charlie's blog

Sunday, February 28, 2010

Coders at Work

I just finished reading Coders at Work, by Peter Seibel, and it was awesome. The book is a collection of interviews with some of the most respected and well-known programmers of our time. These are Turing Award winners, inventors of languages and operating systems that have touched millions of people, and authors of the most widely known and respected computer science literature you can find.

I kept a list of notes as I read through the book, things that resonated with my own years of experience in the field. There isn't any particular theme here, but I wanted to capture these ideas before they got away from me.

Working programs are a given

Bernie Cosell, who helped develop Arpanet (predecessor of the Internet), made a great point about the responsibilities of a professional programmer:
You don't get credit because the program works. We're going to the next level. Working programs are a given.
What he's saying is that when you work as a programmer, you job isn't done just because the program works. You need to generate something of high quality that you and your coworkers will understand six months from now, and which can evolve as the customer's requirements change. Professional musicians don't just play the notes, race car drivers don't just drive around the course, and serious programmers shouldn't be content with an ugly program just because it works.

Magic is dangerous

Guy Steele had a great way to sum up why programming is hard:
[Being] able to get a machine to do what you want is the closest thing we've got in technology to adolescent wish-fulfillment. And if you look at the fairy tales, people want to be able to just think in their minds about what they want, wave their hands, and it happens. And of course the fairy tales are full of cautionary tales where you forgot to cover the edge case and then something bad happens.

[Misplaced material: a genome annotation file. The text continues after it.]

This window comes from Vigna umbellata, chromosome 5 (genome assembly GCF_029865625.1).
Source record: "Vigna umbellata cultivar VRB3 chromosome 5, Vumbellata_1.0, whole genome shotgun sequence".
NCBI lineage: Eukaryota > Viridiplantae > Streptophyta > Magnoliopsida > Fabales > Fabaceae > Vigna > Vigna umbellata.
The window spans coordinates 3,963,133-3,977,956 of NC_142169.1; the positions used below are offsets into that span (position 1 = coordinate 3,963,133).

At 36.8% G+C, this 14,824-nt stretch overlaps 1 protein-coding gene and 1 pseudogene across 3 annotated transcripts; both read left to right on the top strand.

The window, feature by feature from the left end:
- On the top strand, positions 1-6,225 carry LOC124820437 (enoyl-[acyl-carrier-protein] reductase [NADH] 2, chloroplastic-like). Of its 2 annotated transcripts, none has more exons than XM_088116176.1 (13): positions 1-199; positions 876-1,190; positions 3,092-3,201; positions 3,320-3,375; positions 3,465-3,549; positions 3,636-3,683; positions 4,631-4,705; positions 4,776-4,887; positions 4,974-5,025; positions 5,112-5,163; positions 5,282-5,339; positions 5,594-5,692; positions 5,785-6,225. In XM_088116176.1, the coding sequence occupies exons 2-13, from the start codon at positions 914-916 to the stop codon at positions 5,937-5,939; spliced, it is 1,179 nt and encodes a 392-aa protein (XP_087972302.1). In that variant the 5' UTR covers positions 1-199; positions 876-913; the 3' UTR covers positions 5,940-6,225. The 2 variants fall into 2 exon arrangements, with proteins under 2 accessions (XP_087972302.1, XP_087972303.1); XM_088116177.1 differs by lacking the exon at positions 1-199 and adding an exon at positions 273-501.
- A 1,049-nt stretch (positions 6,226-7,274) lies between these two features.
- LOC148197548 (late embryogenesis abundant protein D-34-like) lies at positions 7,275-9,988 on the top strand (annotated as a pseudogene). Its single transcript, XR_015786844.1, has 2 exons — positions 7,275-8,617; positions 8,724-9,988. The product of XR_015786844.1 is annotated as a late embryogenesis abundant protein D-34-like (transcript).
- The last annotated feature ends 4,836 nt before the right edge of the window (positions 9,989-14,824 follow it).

For example, take the story of King Midas, who wished that everything he touched would turn to gold; when granted in its most literal sense, this wish became a terrible curse.

Unfortunately for programmers, computers are the epitome of the fickle genie, interpreting us at our most literal and wreaking havoc when we don't clearly specify what we want. Therefore, as programmers our job is to provide such excruciatingly detailed instructions that the computer can't possibly misinterpret us and do the wrong thing. This can be one of the most frustrating things to communicate to non-programmers; it's not magic, and translating a simple idea into code is far from mechanical.

Microsoft's tools are awesome

Say what you want about Microsoft, but their developer tools are world-class. Most of the interviewees in this book come from the non-Microsoft parts of the programming world, and often bemoaned the lack of good quality debugging tools. In fact, it sounds like many of them do their debugging with little more than print statements. This is one of the oldest and most basic forms of debugging, and it has its place, but to paraphrase one of my favorite Despair posters, just because you've always done it that way doesn't mean there isn't a better way. A good interactive debugger is worth its weight in gold for a lot of problems, and I'm glad to be working with one of the best there is: Microsoft's Visual Studio.

Names matter. A lot.

Programs are nominally a set of instructions for the computer to follow, but they also have to be understood by humans who come along later and want to understand or change things. A program whose code can't be understood is in fact nearly useless, like a book written in a forgotten language.

One of the most crucial elements of legibility is using good names for things. If you write a procedure that flushes program data to the hard drive, and you call it FlushDataToDisk, a reader can immediately understand the basic purpose of the function, and might be able to skip reading all of the gory details of how it works. On the other hand, if you call it WriteStuff, the name tells the reader nearly nothing, and forces her to read the whole thing to discern its purpose. The problem is that when you're writing the code it's easy to just use the first name that comes to mind, without considering the impact that choice may have a few months or years later.

I've only recently started to take this issue so seriously, but given how many programmers in this book seem to feel the same way, I think I'm on the right track. I now regularly consult a dictionary and thesaurus as I write, and you should too.